The John D. O’Bryant School of Math & Science, located in Roxbury, Massachusetts, recently underwent a second phase of improvements. This phase involved the construction of a new main entryway along Malcolm X Boulevard as well as a new stair tower and access ramp located at the rear of the building.
The soil conditions in the area of the stair tower consisted of 9 feet of clay FILL over stiff marine CLAY followed by bedrock at about 20 feet.
Ductile Iron Piles proved to be the most cost-effective solution to support the heavily-loaded stair tower addition to the existing building which was situated on urban fill.
Construction of the new stair tower addition for the three-story building imparted heavy loads on the new foundations. Conventional spread footings could not be used because of the presence of urban fill. The geotechnical consultant considered overexcavation and replacement of the fill, but ruled it out because of the excavation depths and access issues. The recommended foundation support solution was small diameter (9-inch) drilled micropile with capacities of 20 tons. The micropiles were spectified to terminate in the stiff marine clay with lengths of 20 feet.
In addition to proposing on the specified micropile work scope, Helical Drilling also worked with the geotechnical engineer and general contractor to provide a cost-saving alternative using end-bearing Ductile Iron Piles (DIPs) to reduce the foundation support costs by more than 50 percent. DIPs were used at a one-for-one replacement for the specified micropile due to expediency in the design despite having allowable DIP capacities approaching 50 tons (Series 118/7.5). The DIPs were designed with lengths of 15 feet. Installations terminated in the stiff clay or at the top of rock with lengths ranging from 15 to 27 feet. The 5-meter long Ductile Iron Piles easily handled the variation in plan lengths with the Plug and Drive rapid connection.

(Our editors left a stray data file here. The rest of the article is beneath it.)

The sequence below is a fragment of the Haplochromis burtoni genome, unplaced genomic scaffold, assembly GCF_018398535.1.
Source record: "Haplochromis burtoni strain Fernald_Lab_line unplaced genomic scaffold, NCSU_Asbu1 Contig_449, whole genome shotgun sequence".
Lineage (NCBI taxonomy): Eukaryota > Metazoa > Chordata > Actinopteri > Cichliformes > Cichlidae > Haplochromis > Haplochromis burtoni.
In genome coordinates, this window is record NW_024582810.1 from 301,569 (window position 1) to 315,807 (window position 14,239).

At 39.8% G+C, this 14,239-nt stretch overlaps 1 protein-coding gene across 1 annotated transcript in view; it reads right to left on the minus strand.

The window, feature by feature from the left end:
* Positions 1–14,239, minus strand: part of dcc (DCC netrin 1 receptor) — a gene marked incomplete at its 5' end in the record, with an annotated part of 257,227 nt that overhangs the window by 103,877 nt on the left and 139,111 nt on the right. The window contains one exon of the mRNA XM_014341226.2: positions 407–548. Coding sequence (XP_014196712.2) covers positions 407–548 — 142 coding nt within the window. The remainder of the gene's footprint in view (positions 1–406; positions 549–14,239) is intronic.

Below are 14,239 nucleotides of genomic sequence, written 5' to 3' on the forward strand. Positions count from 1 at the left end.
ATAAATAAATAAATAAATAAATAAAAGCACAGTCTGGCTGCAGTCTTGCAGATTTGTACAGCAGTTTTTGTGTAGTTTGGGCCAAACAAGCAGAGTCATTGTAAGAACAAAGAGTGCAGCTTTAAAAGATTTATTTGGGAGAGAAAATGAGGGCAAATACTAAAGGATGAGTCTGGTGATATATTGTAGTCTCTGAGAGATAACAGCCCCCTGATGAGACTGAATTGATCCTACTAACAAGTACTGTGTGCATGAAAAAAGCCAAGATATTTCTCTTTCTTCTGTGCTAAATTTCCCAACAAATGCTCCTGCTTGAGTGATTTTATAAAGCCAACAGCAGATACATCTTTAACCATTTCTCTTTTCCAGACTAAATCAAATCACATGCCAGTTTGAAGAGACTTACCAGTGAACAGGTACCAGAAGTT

A non-production Ductile Iron Pile was load tested up to 300% of the design load of 40 kips. A deflection of about 0.1 inch was recorded at the 40 kip design load (100%). Deflections of less than 0.3 inches were measured at 120 kips, 300% of the design load. The response was nearly perfectly elastic consistent with elastic shortening of the end-bearing pile.
Ductile Iron Piles can address a variety of geotechnical challenges:
- Variable grades
- Adjacent structures
- Difficult access
- Constrained sites
- Low overhead
- Poor soil conditions